Reddit today launched support for HTTPS via CloudFlare, a popular CDN and DNS provider. The move means users can encrypt their connections while browsing the site, although the option is off by default.
For those who don’t know, Hypertext Transfer Protocol Secure (HTTPS) is a secure communications protocol. Despite the name though, it’s not technically a protocol in itself as it consists of the SSL/TLS protocol with an HTTP layer on top.
Turning on the feature means anyone snooping on your connection will be unable to see the plain-text contents of what your browser is communicating with Reddit, since it is being sent through an HSTS policy. All your communications, including your authentication credentials and cookies, will not be viewable through man-in-the-middle attacks.
This is because the policy causes Reddit to redirect any non-HTTPS requests containing your credentials to HTTPS. The company does note that this won’t work for everyone because it “cannot force API clients, such as mobile apps or bots, or certain older browsers, to respect this setting, and as such they may still connect to Reddit through non-encrypted HTTP.”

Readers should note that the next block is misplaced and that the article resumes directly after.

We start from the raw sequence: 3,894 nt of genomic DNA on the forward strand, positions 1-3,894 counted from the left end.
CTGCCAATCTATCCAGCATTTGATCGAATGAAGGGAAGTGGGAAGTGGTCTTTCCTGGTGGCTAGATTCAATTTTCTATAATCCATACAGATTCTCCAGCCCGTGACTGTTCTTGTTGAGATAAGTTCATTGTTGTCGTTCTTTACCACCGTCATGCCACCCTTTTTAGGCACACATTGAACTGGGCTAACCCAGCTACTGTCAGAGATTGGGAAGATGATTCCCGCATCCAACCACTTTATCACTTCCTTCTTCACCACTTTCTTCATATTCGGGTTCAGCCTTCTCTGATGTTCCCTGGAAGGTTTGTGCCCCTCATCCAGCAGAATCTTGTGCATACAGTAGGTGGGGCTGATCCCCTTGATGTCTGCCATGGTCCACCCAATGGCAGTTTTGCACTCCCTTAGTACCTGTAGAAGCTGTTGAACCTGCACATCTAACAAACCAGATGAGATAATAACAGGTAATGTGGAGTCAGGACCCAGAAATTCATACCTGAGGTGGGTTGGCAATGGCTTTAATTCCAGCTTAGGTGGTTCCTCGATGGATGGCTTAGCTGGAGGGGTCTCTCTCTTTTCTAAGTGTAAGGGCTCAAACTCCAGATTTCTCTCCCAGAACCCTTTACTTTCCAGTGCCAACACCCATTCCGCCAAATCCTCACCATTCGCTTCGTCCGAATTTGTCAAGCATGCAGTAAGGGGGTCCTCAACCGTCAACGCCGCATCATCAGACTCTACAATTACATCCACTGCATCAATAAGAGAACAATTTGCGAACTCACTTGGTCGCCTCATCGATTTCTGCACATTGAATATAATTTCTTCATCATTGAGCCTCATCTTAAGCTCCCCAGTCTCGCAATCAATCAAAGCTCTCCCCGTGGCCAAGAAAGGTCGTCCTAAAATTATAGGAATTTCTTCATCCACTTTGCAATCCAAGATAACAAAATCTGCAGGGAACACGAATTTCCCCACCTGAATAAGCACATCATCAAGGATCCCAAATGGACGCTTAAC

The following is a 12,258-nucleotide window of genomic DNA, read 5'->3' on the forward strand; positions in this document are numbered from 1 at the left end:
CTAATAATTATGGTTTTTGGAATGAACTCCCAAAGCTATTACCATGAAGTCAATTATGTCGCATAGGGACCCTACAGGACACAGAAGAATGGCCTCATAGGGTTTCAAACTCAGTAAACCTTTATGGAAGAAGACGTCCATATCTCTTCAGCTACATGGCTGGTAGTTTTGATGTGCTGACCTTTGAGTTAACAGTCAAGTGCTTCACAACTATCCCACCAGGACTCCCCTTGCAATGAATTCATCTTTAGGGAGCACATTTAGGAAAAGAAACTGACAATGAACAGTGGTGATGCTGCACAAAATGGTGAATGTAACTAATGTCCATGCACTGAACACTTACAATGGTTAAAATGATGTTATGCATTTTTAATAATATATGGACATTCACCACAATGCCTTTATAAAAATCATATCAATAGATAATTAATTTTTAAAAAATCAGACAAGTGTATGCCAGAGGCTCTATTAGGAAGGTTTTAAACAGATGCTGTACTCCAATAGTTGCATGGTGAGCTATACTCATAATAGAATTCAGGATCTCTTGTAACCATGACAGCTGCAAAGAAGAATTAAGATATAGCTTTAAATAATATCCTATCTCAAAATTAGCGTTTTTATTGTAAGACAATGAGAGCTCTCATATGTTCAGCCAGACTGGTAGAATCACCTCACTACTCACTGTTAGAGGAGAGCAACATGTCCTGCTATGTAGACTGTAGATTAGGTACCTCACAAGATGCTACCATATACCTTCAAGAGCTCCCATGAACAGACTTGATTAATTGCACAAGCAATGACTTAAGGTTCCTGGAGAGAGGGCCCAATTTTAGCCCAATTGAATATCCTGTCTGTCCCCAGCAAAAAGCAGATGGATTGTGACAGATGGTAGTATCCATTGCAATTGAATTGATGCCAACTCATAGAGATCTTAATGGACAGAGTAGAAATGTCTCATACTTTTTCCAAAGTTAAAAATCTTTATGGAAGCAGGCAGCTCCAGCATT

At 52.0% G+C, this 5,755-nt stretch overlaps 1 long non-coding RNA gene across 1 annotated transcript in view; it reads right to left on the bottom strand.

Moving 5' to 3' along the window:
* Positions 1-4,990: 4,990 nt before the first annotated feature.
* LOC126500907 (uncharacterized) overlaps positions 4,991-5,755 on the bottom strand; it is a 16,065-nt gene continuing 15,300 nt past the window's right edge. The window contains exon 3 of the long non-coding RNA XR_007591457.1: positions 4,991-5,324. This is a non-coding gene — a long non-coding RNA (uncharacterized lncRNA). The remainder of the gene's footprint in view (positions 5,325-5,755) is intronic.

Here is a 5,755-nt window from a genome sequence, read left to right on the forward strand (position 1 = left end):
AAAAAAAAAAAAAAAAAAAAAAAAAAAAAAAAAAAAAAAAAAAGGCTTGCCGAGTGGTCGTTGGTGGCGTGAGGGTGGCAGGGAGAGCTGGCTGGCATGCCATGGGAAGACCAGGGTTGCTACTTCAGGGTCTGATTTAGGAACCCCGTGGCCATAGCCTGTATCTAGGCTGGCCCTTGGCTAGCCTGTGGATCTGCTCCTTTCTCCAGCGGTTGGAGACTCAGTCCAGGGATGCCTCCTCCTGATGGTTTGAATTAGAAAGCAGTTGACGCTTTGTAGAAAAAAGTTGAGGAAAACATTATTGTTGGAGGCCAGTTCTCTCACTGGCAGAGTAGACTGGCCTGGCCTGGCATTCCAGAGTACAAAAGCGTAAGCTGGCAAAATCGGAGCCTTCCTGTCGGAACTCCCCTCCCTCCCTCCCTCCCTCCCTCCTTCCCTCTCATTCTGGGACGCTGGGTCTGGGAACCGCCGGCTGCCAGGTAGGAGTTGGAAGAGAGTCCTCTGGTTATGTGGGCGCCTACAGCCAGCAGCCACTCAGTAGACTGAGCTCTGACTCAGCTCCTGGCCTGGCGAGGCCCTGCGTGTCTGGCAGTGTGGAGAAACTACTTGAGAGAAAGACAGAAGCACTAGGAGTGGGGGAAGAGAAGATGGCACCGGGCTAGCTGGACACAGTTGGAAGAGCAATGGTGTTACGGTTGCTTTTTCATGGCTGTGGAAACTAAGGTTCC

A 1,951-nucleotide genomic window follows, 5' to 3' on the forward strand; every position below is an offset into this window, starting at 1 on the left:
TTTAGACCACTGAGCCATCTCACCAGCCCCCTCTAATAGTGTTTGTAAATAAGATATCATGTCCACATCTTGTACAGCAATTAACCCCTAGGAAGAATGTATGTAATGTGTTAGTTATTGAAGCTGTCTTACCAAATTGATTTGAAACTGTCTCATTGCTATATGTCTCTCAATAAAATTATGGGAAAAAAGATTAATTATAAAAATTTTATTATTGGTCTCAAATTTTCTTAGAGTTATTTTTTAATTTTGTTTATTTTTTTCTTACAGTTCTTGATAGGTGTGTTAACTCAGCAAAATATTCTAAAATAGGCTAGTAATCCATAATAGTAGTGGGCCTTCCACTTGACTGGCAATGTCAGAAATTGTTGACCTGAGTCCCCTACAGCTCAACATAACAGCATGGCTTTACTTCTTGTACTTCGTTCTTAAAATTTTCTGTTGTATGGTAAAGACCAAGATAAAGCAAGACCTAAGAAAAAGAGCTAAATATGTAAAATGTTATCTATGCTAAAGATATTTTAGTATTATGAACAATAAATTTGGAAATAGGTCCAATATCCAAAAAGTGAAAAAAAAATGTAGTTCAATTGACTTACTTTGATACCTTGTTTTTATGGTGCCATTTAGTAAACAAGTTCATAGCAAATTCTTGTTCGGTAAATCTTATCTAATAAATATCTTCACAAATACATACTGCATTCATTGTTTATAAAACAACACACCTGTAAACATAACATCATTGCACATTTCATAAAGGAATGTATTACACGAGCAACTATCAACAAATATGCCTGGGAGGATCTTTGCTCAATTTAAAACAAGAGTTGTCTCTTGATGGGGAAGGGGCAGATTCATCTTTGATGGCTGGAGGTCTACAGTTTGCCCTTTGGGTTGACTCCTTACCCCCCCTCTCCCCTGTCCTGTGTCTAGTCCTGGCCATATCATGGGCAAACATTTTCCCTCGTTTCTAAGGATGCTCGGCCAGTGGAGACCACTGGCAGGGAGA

Here is what you need to know before enabling the feature, which can be done from the new security tab:
- It ensures your browser communicates with Reddit over a secure channel when logged in.
- It disables the “display links with a reddit toolbar” preference.
- Some third-party apps may not support it.
- Changing it will log you out of reddit on other devices, and will invalidate your old private RSS feeds.
If Reddit can solve points two and three, and sees positive results with the optional rollout, the company should enable it for all logged-in users by default. The next step after that will be HTTPS by default for everyone. Nowadays, optional HTTPS just doesn’t cut it.
See also – Reddit’s 2013 stats: 56 billion page views, 731 million unique visitors, and over 40 million posts and Reddit recommends that journalists ask for permission before covering stories from the site
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